According to the prophets, Israel is God’s wife.
But Israel is also a much-loved son, which complicates things.
“Turn, O backsliding children, saith the Lord, for I am married unto you” (Jeremiah ch3 v14, AV).
The first chapters of Hosea focussed on the husband-and-wife relation of God and his people.
On the face of it, the relation was heading for divorce, since the people seemed incapable of being “faithful” to their God.
Divorce is a wrench in itself, but what makes it harder is that Israel’s God and his people are also father-and-child.
“When Israel was a child I loved him, and out of Egypt I called my son” (Hosea ch11 v1).
This is the verse, incidentally, which Matthew quotes as a prophecy of the return of Jesus and his family from their brief exile (Matthew ch2 v15).
The relationship which Jesus shares with the Father, represents and epitomises the father-and-son relationship between God and Israel.
The metaphor is developed;
“I taught Ephraim to walk, I took them up in my arms…
I led them with cords of compassion…
And I bent down to them and fed them” (vv3-4).
But Israel has been an ungrateful child, insensible to all this care;
“They did not know I healed them… My people are bent on turning away from me”.
The only solution seems to be to end the relationship.
He will have to overthrow the kingdom and send them to live with the Egyptians and the Assyrians (vv5-7).
Yet, when it comes to the crunch, he cannot bring himself to do it.
Because he is a father.
“My heart recoils within me, my compassion grows warm and tender”.
They mean much more to him than Admah and Zeboiim (two of the cities involved in the overthrow of Sodom and Gomorrah), so how can he treat them in the
How can he give them up? (vv8-9)
Therefore he revokes his intention.
At least he will not permanently
destroy his people, or leave them in exile.
He will roar like a lion “and his sons will come trembling from the west.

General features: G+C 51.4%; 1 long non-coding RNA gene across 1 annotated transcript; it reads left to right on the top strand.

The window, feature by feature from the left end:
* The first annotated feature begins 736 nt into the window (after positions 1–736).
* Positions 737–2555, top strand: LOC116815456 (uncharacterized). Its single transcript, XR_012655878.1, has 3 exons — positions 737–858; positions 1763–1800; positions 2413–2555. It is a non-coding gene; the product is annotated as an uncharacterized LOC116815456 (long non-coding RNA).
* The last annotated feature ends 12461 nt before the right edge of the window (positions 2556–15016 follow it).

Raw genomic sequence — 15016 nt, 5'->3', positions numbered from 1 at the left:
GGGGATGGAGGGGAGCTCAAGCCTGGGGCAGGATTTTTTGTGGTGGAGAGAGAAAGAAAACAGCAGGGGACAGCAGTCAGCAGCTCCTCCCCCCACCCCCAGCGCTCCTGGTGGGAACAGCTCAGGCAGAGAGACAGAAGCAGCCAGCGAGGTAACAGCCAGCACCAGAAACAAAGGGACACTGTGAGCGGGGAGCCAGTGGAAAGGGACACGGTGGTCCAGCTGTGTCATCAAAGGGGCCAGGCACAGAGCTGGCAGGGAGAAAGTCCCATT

They shall come trembling like birds from Egypt, and like doves from the land of Assyria;
And I will return them to their homes, says the Lord” (vv10-11).
This dilemma keeps returning, in the Bible, because God has two purposes which are almost irreconcilable.
On the one hand, he wants to separate himself from the presence of Sin.
On the other hand, he wants to avoid a separation from humanity.
But as long as Sin remains part of human life, the Lord’s two purposes are logically incompatible.
That was demonstrated at the time of the Great Flood.
For the sake of removing Sin from the world, he determined “to make an end of all flesh”.
But for the sake of keeping humanity in the world, he modified that intention by allowing Noah to survive on the Ark.
This is a pattern which becomes familiar in the Old Testament; he threatens the ultimate recourse and then draws back.
The reluctance becomes even more intense when he’s dealing with his own particular people.
Hosea’s metaphors depict that from two different angles.
When the Lord calls Israel a wife, he’s expressing the love that belongs to a relationship established by choice
. It implies a will to love
and protect, an expectation that the link will not be sundered on either side.
When the Lord calls Israel a son, he’s expressing the love that belongs to a relationship established by nature
. It implies a will to love
and nurture, an acknowledgement that the link ought to be unbreakable.
We should expect, then, that God’s people will never be completely destroyed, though it might experience change (as happened when the Gentiles were
And that is the promise of unbreakable permanence which is offered in the final chapters of the Bible;
“He will dwell with them and they shall be his people” (Revelation ch21 v3).
edit on 6-11-2015 by DISRAELI because: (no reason given)